11. Identification of a new marine algal species Pyropia nitida sp. nov. (Bangiales: Rhodophyta) from Monterey, California.

    Science.gov (United States)

    Harden, Leeanne K; Morales, Karina M; Hughey, Jeffery R

    2016-07-01

    An unidentified marine red algal species classified in Pyropia J. Agardh was discovered from Monterey, CA. Morphological, barcode, and complete mitochondrial genome analysis of the alga support its recognition as a new species, Pyropia nitida sp. nov. The species is a high-intertidal, winter annual that is lanceolate in shape, monostromatic, and dioecious. Based on CO1 sequences, P. nitida is closely allied with the P. nereocystis clade. The mitogenome of P. nitida is 35 313 bp in length and contains 53 genes, including two ribosomal RNAs, 24 transfer RNAs, four ribosomal proteins, two ymfs, four ORFs, and 17 genes involved in electron transport and oxidative phosphorylation. The results support the recognition of P. nitida as distinct from the morphologically similar P. lanceolata.

  12. Prey and plastic ingestion of Pacific Northern Fulmars (Fulmarus glacialis rogersii) from Monterey Bay, California.

    Science.gov (United States)

    Donnelly-Greenan, Erica L; Harvey, James T; Nevins, Hannahrose M; Hester, Michelle M; Walker, William A

    2014-08-15

    Marine plastic pollution affects seabirds, including Pacific Northern Fulmars (Fulmarus glacialis rodgersii), that feed at the surface and mistake plastic for prey or incidentally ingest it. Direct and indirect health issues can result, including satiety and possibly leading to inefficient foraging. Our objective was to examine fulmar body condition, identify cephalopod diet to species, enumerate and weigh ingested plastic, and determine if prey number and size were correlated with ingested plastics in beach-cast fulmars wintering in Monterey Bay California (2003, n=178: 2007, n=185). Fulmars consumed mostly Gonatus pyros, G. onyx, and G. californiensis of similar size for both years. We found a significant negative correlation between pectoral muscle index and average size of cephalopod beaks per stomach; a significant increase in plastic categories between 2003 and 2007; and no significant correlation between number and mass of plastic compared with number and size of prey for either year. Copyright © 2014 Elsevier Ltd. All rights reserved.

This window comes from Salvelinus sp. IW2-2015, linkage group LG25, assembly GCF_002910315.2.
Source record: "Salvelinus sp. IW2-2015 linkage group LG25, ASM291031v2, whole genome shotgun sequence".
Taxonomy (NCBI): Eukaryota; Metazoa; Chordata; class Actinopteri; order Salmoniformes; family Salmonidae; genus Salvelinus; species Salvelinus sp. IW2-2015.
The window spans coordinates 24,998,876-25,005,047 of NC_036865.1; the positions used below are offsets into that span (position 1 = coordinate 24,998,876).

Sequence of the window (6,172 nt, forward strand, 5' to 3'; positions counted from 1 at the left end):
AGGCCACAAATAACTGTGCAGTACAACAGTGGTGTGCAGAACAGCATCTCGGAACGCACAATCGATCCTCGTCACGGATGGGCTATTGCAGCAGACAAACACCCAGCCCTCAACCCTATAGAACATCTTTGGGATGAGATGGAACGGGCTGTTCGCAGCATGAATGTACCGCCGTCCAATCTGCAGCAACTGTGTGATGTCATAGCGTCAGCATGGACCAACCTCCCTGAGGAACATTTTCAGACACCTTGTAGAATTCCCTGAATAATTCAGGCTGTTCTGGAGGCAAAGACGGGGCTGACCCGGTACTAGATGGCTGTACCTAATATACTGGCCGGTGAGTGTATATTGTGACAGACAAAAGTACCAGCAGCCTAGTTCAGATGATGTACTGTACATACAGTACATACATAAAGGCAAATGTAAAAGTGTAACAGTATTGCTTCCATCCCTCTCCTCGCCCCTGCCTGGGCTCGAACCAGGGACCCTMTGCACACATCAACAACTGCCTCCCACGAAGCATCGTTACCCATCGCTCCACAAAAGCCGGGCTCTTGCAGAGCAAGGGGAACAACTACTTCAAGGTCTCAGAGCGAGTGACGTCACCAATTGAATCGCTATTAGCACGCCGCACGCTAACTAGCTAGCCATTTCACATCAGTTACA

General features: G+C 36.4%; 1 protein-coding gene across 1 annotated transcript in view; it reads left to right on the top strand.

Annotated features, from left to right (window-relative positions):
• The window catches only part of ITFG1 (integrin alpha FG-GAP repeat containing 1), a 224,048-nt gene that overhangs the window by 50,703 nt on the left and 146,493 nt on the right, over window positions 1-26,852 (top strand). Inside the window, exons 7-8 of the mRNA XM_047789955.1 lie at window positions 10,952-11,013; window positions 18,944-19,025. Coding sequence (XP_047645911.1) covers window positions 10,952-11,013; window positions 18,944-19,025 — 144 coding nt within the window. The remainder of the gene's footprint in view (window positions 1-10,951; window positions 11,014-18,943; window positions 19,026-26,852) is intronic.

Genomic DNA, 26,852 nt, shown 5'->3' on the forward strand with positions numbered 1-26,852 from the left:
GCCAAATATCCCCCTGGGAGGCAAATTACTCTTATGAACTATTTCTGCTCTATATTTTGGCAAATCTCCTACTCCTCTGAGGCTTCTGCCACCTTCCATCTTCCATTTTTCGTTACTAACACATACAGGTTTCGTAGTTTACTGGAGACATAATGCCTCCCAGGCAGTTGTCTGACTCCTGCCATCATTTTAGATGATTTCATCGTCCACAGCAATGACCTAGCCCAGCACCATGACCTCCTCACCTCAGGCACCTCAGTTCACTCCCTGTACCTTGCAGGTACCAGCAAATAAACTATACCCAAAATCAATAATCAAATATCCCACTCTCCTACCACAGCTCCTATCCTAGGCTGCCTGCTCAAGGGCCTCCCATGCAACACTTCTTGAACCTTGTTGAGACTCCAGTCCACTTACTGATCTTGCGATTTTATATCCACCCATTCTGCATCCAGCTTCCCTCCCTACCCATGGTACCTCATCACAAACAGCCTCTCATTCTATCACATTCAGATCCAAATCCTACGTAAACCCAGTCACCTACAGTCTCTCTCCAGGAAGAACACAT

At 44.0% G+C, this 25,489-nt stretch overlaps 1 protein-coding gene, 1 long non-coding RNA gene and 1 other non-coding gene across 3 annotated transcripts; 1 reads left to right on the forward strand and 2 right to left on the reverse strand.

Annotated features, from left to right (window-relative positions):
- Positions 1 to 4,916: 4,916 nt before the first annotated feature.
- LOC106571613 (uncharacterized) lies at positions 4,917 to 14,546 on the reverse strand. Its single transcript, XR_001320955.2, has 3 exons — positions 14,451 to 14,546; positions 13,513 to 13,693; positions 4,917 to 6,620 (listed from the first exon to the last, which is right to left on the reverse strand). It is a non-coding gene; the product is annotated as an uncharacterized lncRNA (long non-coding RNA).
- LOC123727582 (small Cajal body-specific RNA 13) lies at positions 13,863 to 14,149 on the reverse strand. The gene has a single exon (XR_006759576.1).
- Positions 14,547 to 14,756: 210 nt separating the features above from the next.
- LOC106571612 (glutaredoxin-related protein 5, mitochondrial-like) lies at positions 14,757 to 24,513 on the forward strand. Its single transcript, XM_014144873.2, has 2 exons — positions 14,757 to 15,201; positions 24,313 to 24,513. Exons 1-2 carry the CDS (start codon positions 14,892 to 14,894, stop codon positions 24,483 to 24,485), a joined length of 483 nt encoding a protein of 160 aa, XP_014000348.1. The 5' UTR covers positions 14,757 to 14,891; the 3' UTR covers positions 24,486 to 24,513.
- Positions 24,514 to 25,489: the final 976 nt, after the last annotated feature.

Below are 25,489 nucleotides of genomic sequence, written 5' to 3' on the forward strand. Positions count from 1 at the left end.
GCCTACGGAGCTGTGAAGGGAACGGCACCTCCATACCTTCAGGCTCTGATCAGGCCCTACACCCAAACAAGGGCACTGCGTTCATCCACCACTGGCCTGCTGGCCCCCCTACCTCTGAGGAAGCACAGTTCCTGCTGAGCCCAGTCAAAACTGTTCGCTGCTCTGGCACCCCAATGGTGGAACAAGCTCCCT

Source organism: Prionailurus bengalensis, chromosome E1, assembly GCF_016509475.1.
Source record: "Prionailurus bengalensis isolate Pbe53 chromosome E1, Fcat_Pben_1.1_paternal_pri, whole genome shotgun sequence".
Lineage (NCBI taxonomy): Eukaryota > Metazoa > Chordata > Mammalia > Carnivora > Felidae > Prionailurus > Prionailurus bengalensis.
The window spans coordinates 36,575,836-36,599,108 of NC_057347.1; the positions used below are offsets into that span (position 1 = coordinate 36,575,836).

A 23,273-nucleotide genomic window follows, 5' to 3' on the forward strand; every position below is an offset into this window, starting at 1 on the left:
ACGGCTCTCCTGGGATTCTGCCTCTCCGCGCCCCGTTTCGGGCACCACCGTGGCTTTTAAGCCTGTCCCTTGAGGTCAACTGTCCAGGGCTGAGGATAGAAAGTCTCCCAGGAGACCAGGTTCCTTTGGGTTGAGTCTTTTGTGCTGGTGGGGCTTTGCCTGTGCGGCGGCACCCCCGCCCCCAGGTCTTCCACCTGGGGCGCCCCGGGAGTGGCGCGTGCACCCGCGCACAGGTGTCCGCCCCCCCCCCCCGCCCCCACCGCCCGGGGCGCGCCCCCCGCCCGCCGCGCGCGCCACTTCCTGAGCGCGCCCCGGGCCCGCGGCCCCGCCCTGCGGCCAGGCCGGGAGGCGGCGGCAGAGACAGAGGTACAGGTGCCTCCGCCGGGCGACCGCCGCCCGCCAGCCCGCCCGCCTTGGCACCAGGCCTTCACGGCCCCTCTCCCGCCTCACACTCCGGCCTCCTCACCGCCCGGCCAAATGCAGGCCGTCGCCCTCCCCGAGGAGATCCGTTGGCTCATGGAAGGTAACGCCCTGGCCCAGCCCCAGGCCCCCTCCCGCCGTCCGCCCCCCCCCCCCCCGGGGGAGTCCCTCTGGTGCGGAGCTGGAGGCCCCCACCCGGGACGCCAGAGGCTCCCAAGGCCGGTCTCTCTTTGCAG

13. The timing of sediment transport down Monterey Submarine Canyon, offshore California

    DEFF Research Database (Denmark)

    Stevens, Thomas; Paull, C.K.; Ussler, W., III

    2014-01-01

    luminescence (OSL) ages of quartz sand deposits and accelerator mass spectrometry 14C ages measured on benthic foraminifera to examine the timing of sediment transport through the axial channel of Monterey Submarine Canyon and Fan, offshore California. The OSL ages date the timing of sediment entry...... dates with water depth provides evidence of mixing and temporary storage of sediment as it moves through the canyon system. The ages also indicate that the frequency of sediment transport events decreases with distance down the canyon channel system. The amalgamated sands near the canyon head yield OSL......While submarine canyons are the major conduits through which sediments are transported from the continents out into the deep sea, the time it takes for sediment to pass down through a submarine canyon system is poorly constrained. Here we report on the first study to couple optically stimulated...